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Specifies the resolution (in mm) of the warps. In order to e.g. specify an isotropic resolution of 10mm one uses --warpres=10,10,10. A warp resolution of e.g. 10mm does not imply that 10mm is the highest accuracy that can be obtained for registration of any given structure. It is rather related to how fast the displacements can change as on goes from one point to the next in the displacement field. An example of a situation where high resolution is useful is when registering an atrophied brain (with enlarged ventricles and an atrophied Putamen) to a "normal" template. One will then need to shrink (compress) the ventricle, and then right next to it one has to expand the Putamen.

To increase the resolution comes at no cost in terms of the risk for local minima/silly warps as long as a reasonable shedule of sub-sampling and values for λ is specified. It does however mean that fnirt needs more memory to run and for standard desk/laptops the practical limit will be ~6-8mm. The warps are implemented as cubic B-splines with a knot-spacing that has to be an integer multiple of the voxel-size of the --ref image. If a value is specified for --warpres that is not and integer multiple the value will be adjusted down. So if the voxel-size of the --ref image is 3x3x4mm and --warpes is specified as --warpres=10,10,10 the actual resolution (knot-spacing) of the warps will be 9x9x8mm.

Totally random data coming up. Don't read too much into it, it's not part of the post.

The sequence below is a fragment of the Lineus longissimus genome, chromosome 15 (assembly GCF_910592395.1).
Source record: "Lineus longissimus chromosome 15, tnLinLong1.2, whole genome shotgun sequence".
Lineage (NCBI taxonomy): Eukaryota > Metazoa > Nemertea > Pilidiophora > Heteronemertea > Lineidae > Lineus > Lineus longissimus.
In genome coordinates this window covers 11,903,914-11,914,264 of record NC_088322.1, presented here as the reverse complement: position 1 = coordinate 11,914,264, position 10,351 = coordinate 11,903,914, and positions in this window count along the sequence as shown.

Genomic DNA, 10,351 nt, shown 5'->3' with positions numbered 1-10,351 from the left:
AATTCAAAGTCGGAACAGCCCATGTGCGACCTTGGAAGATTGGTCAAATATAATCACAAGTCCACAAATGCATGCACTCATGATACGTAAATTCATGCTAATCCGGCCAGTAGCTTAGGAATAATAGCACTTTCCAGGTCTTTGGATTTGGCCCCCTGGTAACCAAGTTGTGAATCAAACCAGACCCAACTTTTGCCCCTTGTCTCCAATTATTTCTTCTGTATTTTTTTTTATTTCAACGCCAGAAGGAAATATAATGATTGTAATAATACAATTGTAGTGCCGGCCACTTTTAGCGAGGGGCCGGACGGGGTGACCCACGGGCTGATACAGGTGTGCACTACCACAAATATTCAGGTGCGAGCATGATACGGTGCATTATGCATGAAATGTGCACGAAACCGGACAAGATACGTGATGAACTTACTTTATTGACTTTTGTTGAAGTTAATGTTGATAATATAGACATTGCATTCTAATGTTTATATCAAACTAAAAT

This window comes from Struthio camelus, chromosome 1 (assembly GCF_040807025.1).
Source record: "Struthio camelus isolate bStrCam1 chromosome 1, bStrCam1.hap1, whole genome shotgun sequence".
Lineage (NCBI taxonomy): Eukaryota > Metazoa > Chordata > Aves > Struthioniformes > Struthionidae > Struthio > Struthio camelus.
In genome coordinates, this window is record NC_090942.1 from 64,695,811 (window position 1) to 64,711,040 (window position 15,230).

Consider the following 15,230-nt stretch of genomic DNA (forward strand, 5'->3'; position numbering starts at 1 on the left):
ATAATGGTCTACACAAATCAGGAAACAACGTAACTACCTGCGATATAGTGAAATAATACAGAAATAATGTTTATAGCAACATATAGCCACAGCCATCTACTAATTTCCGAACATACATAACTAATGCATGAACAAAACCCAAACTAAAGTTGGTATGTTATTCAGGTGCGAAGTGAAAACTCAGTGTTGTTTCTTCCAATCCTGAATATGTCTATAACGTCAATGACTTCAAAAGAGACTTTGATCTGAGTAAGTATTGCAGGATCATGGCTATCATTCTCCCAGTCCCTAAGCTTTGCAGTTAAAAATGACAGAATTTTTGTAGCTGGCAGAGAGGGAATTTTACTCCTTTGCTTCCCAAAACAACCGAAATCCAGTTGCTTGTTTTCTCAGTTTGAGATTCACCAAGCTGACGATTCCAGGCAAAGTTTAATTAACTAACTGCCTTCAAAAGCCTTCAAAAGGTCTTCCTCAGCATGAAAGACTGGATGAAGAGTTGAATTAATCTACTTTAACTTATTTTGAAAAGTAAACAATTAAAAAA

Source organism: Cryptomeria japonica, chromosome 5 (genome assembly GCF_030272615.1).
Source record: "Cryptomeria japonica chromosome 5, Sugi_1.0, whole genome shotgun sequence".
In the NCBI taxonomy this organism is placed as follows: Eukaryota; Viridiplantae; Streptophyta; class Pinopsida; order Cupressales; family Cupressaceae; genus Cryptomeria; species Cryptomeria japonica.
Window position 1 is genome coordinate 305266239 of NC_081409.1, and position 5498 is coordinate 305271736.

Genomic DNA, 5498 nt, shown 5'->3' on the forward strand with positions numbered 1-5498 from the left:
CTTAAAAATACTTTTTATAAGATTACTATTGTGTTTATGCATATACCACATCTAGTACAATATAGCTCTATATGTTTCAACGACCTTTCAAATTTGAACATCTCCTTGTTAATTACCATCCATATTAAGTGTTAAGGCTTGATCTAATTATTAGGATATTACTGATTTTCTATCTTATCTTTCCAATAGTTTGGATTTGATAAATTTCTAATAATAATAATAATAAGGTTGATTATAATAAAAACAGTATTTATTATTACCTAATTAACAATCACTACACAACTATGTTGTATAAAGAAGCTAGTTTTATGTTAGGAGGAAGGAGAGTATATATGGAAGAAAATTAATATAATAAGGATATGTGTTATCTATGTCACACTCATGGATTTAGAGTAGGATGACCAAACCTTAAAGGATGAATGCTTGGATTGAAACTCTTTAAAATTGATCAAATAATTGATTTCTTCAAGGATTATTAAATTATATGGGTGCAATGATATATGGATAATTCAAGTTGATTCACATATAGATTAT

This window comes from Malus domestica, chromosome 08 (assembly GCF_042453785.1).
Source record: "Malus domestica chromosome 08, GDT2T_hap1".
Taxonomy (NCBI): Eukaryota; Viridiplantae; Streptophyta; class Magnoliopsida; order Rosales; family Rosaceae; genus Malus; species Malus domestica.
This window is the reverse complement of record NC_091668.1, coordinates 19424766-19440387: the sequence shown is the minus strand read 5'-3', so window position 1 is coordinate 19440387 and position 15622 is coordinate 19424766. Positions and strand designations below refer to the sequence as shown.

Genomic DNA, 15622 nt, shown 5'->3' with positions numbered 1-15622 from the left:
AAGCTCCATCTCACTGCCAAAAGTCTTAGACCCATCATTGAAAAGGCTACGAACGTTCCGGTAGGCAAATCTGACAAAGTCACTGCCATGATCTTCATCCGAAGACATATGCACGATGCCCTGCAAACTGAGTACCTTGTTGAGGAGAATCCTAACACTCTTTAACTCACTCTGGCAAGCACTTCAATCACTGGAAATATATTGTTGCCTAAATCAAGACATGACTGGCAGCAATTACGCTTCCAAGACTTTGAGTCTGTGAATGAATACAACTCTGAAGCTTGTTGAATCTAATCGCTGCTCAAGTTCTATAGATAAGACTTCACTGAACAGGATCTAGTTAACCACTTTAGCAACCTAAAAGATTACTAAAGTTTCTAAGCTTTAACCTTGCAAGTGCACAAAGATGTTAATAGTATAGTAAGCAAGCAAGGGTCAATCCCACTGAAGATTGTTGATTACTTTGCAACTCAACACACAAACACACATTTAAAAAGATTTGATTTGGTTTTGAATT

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Specifies the order of the B-spline functions modelling the warp-fields. A spline-function is a piecewise continuous polynomial-function and the order of the spline determines the order of the polynomial and the support of the spline. In fnirt one can use splines of order 2 (quadratic) or 3 (the "well known" cubic B-spline). A spline of lower order (2 in this case) has a smaller support, i.e. it "covers" fewer voxels, for a given knot-spacing/warp-resolution. This means that the calculation of the hessian matrix H in the minimisation will be faster, and also that H will be sparser and thus use require less memory. That means that going to --splineorder=2 (compared to the default 3) will allow you to push the resolution of the warps a little further and/or save execution time and memory.

The downside with a 2nd order spline is that the resulting field will not have continuous 2nd derivatives which creates some difficulties when using bending energy for regularisation. However, the approximations we are using seem to work so it is not obvious if there really is an issue. We are using --splineorder=3 as default in fnirt because we have more experience with using that. It is not inconcievable that that will change as we gain more experience.

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Its value can be either float or double (default) and it specifies the precision that the hessian H is calculated and stored in. Changing this to float will decrease the amount of RAM needed to store H and will hence allow one to go to slightly higher warp-resolution. The default is double since that is what we have used for most of the testing and validation.